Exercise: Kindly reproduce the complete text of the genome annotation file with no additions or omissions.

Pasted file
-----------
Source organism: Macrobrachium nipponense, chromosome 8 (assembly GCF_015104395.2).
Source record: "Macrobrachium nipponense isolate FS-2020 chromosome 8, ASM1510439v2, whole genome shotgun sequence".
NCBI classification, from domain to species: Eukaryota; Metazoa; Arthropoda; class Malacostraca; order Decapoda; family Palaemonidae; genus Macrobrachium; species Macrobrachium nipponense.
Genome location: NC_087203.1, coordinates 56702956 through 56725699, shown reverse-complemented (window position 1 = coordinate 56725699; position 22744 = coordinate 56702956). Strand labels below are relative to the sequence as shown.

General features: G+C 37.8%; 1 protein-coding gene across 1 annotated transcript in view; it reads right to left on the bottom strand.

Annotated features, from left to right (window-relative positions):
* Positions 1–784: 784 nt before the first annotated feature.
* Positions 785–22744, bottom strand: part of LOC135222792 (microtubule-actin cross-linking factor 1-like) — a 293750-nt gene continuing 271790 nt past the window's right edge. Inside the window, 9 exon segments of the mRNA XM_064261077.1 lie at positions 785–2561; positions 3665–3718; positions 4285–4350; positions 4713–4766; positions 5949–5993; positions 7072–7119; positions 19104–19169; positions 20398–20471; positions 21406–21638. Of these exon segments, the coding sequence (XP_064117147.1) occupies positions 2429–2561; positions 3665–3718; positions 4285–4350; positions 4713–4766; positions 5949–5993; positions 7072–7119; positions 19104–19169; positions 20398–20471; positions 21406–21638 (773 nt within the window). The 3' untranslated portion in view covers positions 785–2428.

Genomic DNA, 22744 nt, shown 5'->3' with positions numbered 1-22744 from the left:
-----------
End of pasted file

Source organism: Macrobrachium nipponense, chromosome 8 (assembly GCF_015104395.2).
Source record: "Macrobrachium nipponense isolate FS-2020 chromosome 8, ASM1510439v2, whole genome shotgun sequence".
NCBI classification, from domain to species: Eukaryota; Metazoa; Arthropoda; class Malacostraca; order Decapoda; family Palaemonidae; genus Macrobrachium; species Macrobrachium nipponense.
Genome location: NC_087203.1, coordinates 56702956 through 56725699, shown reverse-complemented (window position 1 = coordinate 56725699; position 22744 = coordinate 56702956). Strand labels below are relative to the sequence as shown.

General features: G+C 37.8%; 1 protein-coding gene across 1 annotated transcript in view; it reads right to left on the bottom strand.

Annotated features, from left to right (window-relative positions):
* Positions 1–784: 784 nt before the first annotated feature.
* Positions 785–22744, bottom strand: part of LOC135222792 (microtubule-actin cross-linking factor 1-like) — a 293750-nt gene continuing 271790 nt past the window's right edge. Inside the window, 9 exon segments of the mRNA XM_064261077.1 lie at positions 785–2561; positions 3665–3718; positions 4285–4350; positions 4713–4766; positions 5949–5993; positions 7072–7119; positions 19104–19169; positions 20398–20471; positions 21406–21638. Of these exon segments, the coding sequence (XP_064117147.1) occupies positions 2429–2561; positions 3665–3718; positions 4285–4350; positions 4713–4766; positions 5949–5993; positions 7072–7119; positions 19104–19169; positions 20398–20471; positions 21406–21638 (773 nt within the window). The 3' untranslated portion in view covers positions 785–2428.

Genomic DNA, 22744 nt, shown 5'->3' with positions numbered 1-22744 from the left: